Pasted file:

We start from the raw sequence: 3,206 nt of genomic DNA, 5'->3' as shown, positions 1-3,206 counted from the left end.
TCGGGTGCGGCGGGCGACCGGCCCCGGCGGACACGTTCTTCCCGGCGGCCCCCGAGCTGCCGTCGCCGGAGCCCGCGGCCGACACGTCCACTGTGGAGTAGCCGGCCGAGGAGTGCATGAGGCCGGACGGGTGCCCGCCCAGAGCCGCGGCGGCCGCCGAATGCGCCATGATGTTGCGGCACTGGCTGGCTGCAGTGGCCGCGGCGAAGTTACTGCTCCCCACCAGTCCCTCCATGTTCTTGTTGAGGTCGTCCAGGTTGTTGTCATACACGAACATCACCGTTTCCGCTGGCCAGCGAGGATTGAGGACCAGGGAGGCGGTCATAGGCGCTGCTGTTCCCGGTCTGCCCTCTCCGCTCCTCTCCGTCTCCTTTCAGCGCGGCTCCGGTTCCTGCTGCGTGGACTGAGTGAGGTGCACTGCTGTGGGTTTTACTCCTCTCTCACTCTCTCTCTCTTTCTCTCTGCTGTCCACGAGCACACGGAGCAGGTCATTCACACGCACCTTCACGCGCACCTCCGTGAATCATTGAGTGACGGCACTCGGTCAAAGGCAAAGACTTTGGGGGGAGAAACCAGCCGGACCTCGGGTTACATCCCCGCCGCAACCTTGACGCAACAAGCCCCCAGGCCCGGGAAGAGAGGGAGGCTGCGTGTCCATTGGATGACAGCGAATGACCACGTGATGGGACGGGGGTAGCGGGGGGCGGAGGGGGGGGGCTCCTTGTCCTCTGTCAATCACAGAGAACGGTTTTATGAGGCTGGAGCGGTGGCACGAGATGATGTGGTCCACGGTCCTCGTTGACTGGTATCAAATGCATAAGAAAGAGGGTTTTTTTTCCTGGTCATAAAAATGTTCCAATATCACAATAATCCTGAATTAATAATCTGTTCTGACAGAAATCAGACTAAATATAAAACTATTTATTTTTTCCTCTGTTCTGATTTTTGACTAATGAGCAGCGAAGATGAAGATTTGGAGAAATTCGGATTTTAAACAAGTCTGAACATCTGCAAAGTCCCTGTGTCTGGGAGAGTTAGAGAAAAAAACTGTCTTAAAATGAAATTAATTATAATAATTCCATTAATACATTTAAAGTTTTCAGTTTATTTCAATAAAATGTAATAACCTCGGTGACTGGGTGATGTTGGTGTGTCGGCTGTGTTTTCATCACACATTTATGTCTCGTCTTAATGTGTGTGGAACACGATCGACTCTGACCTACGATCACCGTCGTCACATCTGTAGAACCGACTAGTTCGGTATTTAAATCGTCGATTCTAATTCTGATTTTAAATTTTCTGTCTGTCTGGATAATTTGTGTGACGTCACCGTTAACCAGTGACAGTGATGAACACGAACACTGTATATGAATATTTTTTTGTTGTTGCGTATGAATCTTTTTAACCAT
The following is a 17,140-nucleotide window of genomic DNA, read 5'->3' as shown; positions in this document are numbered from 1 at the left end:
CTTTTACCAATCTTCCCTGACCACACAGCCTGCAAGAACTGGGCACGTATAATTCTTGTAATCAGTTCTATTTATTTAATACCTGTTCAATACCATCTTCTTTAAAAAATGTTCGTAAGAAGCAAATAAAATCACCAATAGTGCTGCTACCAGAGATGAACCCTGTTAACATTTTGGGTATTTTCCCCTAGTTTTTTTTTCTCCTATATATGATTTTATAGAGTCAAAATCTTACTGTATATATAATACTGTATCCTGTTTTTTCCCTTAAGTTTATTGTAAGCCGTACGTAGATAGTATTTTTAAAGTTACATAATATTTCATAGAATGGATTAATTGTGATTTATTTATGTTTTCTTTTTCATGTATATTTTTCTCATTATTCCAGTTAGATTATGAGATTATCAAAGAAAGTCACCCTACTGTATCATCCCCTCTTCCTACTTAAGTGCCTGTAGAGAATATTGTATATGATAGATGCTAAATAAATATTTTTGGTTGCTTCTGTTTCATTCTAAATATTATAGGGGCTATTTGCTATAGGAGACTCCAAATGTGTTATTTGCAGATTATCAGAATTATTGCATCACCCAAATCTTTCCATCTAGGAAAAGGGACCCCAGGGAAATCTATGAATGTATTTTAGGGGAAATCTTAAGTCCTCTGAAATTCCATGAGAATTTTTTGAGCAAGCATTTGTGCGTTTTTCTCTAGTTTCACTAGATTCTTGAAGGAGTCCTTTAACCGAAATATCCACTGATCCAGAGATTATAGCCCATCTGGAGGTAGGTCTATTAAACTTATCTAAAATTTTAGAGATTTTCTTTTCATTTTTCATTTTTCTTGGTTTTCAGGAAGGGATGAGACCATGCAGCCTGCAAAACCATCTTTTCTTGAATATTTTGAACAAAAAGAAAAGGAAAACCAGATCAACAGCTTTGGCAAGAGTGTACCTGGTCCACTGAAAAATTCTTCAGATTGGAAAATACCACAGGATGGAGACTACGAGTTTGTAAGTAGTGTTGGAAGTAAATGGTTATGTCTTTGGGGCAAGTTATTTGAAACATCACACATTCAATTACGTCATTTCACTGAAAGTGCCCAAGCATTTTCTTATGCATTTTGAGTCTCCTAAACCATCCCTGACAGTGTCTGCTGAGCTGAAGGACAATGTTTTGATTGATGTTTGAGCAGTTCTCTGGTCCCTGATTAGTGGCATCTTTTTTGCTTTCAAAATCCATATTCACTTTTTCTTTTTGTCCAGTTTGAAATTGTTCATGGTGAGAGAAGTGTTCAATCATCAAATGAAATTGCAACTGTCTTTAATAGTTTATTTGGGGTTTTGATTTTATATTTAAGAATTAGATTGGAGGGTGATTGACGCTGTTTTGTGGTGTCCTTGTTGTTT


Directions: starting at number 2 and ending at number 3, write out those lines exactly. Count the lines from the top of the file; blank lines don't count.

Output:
TCGGGTGCGGCGGGCGACCGGCCCCGGCGGACACGTTCTTCCCGGCGGCCCCCGAGCTGCCGTCGCCGGAGCCCGCGGCCGACACGTCCACTGTGGAGTAGCCGGCCGAGGAGTGCATGAGGCCGGACGGGTGCCCGCCCAGAGCCGCGGCGGCCGCCGAATGCGCCATGATGTTGCGGCACTGGCTGGCTGCAGTGGCCGCGGCGAAGTTACTGCTCCCCACCAGTCCCTCCATGTTCTTGTTGAGGTCGTCCAGGTTGTTGTCATACACGAACATCACCGTTTCCGCTGGCCAGCGAGGATTGAGGACCAGGGAGGCGGTCATAGGCGCTGCTGTTCCCGGTCTGCCCTCTCCGCTCCTCTCCGTCTCCTTTCAGCGCGGCTCCGGTTCCTGCTGCGTGGACTGAGTGAGGTGCACTGCTGTGGGTTTTACTCCTCTCTCACTCTCTCTCTCTTTCTCTCTGCTGTCCACGAGCACACGGAGCAGGTCATTCACACGCACCTTCACGCGCACCTCCGTGAATCATTGAGTGACGGCACTCGGTCAAAGGCAAAGACTTTGGGGGGAGAAACCAGCCGGACCTCGGGTTACATCCCCGCCGCAACCTTGACGCAACAAGCCCCCAGGCCCGGGAAGAGAGGGAGGCTGCGTGTCCATTGGATGACAGCGAATGACCACGTGATGGGACGGGGGTAGCGGGGGGCGGAGGGGGGGGGCTCCTTGTCCTCTGTCAATCACAGAGAACGGTTTTATGAGGCTGGAGCGGTGGCACGAGATGATGTGGTCCACGGTCCTCGTTGACTGGTATCAAATGCATAAGAAAGAGGGTTTTTTTTCCTGGTCATAAAAATGTTCCAATATCACAATAATCCTGAATTAATAATCTGTTCTGACAGAAATCAGACTAAATATAAAACTATTTATTTTTTCCTCTGTTCTGATTTTTGACTAATGAGCAGCGAAGATGAAGATTTGGAGAAATTCGGATTTTAAACAAGTCTGAACATCTGCAAAGTCCCTGTGTCTGGGAGAGTTAGAGAAAAAAACTGTCTTAAAATGAAATTAATTATAATAATTCCATTAATACATTTAAAGTTTTCAGTTTATTTCAATAAAATGTAATAACCTCGGTGACTGGGTGATGTTGGTGTGTCGGCTGTGTTTTCATCACACATTTATGTCTCGTCTTAATGTGTGTGGAACACGATCGACTCTGACCTACGATCACCGTCGTCACATCTGTAGAACCGACTAGTTCGGTATTTAAATCGTCGATTCTAATTCTGATTTTAAATTTTCTGTCTGTCTGGATAATTTGTGTGACGTCACCGTTAACCAGTGACAGTGATGAACACGAACACTGTATATGAATATTTTTTTGTTGTTGCGTATGAATCTTTTTAACCAT
The following is a 17,140-nucleotide window of genomic DNA, read 5'->3' as shown; positions in this document are numbered from 1 at the left end: